Next month’s Russian Championships will arguably be the deepest women’s competition in the world this season. Russia can send only three women to the World Championships in Shanghai in March.

“It’s been predicted for a few years now, the Russian ladies’ dominance,” Weir said. “We’re not just watching a renaissance in skating in Russia. We’re also watching these ladies jostle for position in their country.”

None of the three U.S. women’s Olympians have overly impressed Lipinski.

“I haven’t seen someone that’s jumped to the forefront,” Lipinski said. “At the same time, I’ve seen progress from the skaters.”

Like Polina Edmunds, the youngest U.S. Olympic skater since Lipinski. Edmunds fell on the first jump in her first-ever Grand Prix skate at Cup of China and finished seventh in the short program.

But Edmunds placed second in the free skate, landing seven triple jumps. Edmunds can build on that in two weeks at NHK Trophy in Japan, which is wide open with Sotnikova’s absence.

Gold was third at Skate America, messing up a simple spin, and has yet to win a senior international competition. Ashley Wagner took second at Skate Canada, the best result of any non-Russian this season. Still, Wagner could do better, Lipinski said.

“I haven’t seen [Wagner] really exploring, pushing her own technical merit up to a higher level yet,” she said.

Weir sees a similar complacency in Wagner’s countrymen.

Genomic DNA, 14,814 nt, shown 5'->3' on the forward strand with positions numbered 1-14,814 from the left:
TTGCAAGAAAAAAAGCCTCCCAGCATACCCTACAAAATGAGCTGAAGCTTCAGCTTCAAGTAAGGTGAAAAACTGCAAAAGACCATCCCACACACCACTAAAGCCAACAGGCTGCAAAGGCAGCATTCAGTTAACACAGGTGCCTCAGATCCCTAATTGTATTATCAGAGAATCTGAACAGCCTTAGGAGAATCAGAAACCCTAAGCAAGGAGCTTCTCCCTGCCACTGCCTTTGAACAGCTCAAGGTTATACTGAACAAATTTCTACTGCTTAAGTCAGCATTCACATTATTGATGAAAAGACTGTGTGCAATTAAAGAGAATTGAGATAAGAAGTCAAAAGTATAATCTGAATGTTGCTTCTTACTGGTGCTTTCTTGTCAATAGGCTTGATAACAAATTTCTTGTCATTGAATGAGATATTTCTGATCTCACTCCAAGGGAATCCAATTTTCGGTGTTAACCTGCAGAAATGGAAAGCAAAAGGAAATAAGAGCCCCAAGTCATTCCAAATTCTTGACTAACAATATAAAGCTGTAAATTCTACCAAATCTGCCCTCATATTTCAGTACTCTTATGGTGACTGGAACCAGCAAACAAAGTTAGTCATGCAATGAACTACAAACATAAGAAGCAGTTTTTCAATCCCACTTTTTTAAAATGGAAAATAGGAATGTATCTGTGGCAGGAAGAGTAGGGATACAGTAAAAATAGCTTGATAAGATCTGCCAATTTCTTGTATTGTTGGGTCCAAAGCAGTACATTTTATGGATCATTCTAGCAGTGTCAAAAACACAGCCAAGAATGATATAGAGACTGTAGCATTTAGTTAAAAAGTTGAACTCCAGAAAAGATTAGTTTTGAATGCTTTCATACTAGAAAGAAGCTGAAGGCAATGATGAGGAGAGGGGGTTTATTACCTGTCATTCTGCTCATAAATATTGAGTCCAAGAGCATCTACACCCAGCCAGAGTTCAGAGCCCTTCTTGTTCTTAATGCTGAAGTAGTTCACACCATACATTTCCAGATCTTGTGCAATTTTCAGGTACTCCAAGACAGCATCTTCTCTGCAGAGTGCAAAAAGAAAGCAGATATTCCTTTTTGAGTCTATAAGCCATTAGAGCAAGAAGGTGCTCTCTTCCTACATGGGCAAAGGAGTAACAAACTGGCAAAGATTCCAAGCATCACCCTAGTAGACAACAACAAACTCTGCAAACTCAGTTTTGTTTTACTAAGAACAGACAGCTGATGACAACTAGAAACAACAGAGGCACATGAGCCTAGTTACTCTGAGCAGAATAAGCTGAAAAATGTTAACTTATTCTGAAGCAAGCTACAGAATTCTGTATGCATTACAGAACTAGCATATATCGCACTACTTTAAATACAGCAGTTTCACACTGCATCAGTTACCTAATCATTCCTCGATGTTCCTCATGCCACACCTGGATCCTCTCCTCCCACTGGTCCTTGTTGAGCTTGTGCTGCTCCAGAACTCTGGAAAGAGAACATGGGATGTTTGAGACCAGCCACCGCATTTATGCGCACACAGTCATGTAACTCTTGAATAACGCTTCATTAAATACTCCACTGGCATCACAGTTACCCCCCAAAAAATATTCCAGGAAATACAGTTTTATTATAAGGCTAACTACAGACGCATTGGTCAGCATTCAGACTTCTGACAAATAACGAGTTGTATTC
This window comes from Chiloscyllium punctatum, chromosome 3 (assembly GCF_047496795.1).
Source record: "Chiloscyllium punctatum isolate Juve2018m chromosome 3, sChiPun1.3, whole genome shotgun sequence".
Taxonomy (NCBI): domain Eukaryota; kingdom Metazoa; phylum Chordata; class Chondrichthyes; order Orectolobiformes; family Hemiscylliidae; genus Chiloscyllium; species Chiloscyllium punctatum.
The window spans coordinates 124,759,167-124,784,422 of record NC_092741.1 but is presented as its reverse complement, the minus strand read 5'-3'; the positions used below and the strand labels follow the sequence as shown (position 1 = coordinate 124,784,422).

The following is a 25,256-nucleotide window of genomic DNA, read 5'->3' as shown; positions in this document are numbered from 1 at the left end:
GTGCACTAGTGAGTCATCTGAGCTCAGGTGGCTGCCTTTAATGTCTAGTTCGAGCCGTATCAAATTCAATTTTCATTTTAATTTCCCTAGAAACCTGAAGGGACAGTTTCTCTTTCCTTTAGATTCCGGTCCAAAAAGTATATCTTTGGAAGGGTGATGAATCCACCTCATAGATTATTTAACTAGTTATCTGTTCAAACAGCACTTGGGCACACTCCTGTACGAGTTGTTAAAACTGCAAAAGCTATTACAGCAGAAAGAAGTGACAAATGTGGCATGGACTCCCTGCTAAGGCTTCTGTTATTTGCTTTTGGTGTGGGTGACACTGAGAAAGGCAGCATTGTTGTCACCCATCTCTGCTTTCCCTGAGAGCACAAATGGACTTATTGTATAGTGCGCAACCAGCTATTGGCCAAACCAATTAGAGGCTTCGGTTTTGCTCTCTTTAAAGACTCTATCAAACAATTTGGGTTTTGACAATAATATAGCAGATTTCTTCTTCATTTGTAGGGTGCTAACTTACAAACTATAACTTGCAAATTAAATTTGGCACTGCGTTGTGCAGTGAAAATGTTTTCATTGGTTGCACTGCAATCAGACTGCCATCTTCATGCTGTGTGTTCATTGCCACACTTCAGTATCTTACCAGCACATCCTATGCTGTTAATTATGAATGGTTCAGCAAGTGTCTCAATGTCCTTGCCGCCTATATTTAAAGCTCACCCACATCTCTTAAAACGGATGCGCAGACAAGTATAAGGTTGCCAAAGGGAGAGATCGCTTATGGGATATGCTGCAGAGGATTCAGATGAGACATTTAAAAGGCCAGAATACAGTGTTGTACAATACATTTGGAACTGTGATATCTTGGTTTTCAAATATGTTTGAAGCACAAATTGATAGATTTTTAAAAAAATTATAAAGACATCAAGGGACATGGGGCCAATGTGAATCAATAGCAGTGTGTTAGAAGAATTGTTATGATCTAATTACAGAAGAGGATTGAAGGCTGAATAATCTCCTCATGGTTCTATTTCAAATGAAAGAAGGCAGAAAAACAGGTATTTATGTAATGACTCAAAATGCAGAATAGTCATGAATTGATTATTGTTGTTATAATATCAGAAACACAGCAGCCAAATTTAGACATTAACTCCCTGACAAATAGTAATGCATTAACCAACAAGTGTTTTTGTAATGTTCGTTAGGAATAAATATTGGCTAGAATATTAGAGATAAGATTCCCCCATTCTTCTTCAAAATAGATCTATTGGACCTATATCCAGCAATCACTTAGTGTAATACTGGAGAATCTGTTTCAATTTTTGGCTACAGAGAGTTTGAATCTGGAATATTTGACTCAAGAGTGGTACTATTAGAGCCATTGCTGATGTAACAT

“The American men, for the most part, are sitting a little bit in their comfort zone,” he said. “Yes, they’ve won medals in all three Grand Prixs so far, but they haven’t put up performances that are capable of competing with the likes of Yuzuru Hanyu, [Russian] Maksim Kovtun and [Spaniard] Javier Fernandez, who are kind of leaders of the sport at the moment.”

In particular, Jason Brown hasn’t progressed as much as Lipinski expected.

The ponytailed skater who thrilled with his “Riverdance” free skate last season looked shaky technically at Skate America. Brown finished second, nearly 35 points behind winner Tatsuki Machida, who is another of the elite class of men’s skaters.

Brown, who hasn’t added a quadruple jump to his competition programs yet, fell on a triple Axel and stepped out of a triple-triple combination in his free skate.

“It would have been great after the Olympic year to reset the tone and have the judges look at him as a serious threat every single time,” Lipinski said. “I don’t think that’s happened.”

Brown leads the U.S. singles entries at Rostelecom Cup this week. NBC will air coverage Sunday from 4-6 p.m. ET.

Lipinski, Weir talk collisions in figure skating

Eliud Kipchoge breaks marathon world record in Berlin